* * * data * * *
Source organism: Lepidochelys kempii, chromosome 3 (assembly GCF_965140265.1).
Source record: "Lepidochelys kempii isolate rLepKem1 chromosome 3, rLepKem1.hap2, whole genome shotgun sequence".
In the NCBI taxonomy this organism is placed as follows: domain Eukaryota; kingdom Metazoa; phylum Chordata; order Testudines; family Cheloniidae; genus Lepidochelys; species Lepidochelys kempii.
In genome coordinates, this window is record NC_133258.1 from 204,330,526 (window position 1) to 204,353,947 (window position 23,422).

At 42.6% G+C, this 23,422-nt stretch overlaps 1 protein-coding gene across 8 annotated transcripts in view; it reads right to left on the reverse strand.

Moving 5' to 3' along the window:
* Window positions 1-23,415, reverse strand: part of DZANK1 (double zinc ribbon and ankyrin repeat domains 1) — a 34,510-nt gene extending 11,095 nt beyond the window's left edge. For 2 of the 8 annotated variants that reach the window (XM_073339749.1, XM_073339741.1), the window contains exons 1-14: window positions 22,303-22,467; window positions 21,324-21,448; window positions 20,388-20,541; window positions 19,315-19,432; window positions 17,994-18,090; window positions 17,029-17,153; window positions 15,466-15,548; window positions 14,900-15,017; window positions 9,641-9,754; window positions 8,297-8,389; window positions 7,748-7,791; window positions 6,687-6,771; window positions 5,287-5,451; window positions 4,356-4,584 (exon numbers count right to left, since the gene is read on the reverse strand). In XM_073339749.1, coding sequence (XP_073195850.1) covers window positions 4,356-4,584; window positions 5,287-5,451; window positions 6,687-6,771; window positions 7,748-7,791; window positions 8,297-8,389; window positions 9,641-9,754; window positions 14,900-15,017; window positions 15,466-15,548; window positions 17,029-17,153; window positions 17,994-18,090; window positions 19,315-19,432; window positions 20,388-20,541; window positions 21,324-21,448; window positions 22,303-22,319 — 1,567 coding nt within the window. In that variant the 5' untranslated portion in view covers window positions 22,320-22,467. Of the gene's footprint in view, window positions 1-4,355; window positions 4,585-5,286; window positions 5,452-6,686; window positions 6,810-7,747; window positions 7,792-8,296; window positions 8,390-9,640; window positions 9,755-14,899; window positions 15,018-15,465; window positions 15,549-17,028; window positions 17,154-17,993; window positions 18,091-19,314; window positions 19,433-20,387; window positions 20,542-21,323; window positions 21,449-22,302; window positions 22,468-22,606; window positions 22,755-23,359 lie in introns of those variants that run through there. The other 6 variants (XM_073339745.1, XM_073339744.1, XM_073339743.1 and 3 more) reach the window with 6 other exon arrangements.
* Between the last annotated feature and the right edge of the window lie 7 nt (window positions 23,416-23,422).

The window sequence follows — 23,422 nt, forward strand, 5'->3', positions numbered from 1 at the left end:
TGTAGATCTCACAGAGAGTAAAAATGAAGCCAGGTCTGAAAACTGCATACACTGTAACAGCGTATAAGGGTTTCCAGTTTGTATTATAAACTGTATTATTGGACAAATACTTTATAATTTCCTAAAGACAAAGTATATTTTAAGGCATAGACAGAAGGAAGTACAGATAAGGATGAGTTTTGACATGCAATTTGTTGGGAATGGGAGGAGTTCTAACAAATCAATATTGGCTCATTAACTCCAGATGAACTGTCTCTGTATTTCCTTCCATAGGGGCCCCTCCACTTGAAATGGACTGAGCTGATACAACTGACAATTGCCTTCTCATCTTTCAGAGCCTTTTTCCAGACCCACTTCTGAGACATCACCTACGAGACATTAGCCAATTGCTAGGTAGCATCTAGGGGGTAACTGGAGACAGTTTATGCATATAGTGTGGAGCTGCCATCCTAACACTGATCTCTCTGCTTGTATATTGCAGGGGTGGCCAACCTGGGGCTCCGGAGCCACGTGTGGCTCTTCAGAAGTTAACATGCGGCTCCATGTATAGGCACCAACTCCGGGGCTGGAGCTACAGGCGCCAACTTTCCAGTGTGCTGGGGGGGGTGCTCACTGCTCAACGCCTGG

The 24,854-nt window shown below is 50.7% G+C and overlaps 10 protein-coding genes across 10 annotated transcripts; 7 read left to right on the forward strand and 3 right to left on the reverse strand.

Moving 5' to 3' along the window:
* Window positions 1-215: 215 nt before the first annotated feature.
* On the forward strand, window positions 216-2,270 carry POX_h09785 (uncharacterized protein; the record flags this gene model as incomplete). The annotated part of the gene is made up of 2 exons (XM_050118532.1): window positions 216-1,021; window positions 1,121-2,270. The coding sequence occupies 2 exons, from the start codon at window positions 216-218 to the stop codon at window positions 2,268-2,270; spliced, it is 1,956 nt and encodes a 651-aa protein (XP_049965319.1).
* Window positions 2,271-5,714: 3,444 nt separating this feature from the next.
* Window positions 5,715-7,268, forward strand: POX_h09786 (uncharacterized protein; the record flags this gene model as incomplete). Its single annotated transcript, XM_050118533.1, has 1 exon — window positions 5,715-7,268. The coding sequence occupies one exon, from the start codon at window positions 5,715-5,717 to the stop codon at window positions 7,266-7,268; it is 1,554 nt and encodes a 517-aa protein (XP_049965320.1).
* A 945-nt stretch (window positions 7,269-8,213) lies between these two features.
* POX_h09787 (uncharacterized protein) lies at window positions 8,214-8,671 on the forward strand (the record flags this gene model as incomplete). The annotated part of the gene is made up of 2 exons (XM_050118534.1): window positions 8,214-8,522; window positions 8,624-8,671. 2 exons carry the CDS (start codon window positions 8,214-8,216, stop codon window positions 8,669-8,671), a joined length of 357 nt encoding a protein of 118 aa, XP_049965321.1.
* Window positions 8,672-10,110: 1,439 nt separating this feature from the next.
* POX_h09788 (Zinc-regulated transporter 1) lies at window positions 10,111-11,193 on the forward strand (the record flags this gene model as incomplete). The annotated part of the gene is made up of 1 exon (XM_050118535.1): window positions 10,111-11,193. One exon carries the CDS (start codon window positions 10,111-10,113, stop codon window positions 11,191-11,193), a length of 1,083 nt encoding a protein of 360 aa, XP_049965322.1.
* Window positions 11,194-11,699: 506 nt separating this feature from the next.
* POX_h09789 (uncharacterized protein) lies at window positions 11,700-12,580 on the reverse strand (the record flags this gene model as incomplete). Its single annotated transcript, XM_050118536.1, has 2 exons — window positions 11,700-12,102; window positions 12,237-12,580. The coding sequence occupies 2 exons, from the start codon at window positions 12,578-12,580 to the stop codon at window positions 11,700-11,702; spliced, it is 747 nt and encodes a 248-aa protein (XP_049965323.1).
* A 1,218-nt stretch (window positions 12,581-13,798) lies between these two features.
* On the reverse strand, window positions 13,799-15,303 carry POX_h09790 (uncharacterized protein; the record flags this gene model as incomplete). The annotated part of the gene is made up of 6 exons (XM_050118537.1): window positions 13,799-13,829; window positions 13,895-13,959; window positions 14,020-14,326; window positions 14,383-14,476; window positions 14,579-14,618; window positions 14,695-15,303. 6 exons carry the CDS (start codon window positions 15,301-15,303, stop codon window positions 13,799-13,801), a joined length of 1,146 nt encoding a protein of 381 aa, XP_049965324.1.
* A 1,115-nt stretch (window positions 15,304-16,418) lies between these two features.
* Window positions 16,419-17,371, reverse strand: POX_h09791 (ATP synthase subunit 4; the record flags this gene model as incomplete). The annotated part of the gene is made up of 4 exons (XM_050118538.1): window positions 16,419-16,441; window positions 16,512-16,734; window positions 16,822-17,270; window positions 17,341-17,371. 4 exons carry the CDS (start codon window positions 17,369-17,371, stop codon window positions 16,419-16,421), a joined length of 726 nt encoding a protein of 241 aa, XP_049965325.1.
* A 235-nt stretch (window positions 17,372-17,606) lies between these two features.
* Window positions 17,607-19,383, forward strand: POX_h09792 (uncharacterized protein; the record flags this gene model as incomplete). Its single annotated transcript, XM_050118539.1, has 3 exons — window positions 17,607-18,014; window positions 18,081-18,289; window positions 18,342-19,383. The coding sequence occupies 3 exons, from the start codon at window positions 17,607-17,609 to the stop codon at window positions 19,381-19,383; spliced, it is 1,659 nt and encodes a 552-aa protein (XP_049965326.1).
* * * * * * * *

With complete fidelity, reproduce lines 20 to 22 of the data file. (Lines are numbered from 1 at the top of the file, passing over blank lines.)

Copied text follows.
* POX_h09788 (Zinc-regulated transporter 1) lies at window positions 10,111-11,193 on the forward strand (the record flags this gene model as incomplete). The annotated part of the gene is made up of 1 exon (XM_050118535.1): window positions 10,111-11,193. One exon carries the CDS (start codon window positions 10,111-10,113, stop codon window positions 11,191-11,193), a length of 1,083 nt encoding a protein of 360 aa, XP_049965322.1.
* Window positions 11,194-11,699: 506 nt separating this feature from the next.
* POX_h09789 (uncharacterized protein) lies at window positions 11,700-12,580 on the reverse strand (the record flags this gene model as incomplete). Its single annotated transcript, XM_050118536.1, has 2 exons — window positions 11,700-12,102; window positions 12,237-12,580. The coding sequence occupies 2 exons, from the start codon at window positions 12,578-12,580 to the stop codon at window positions 11,700-11,702; spliced, it is 747 nt and encodes a 248-aa protein (XP_049965323.1).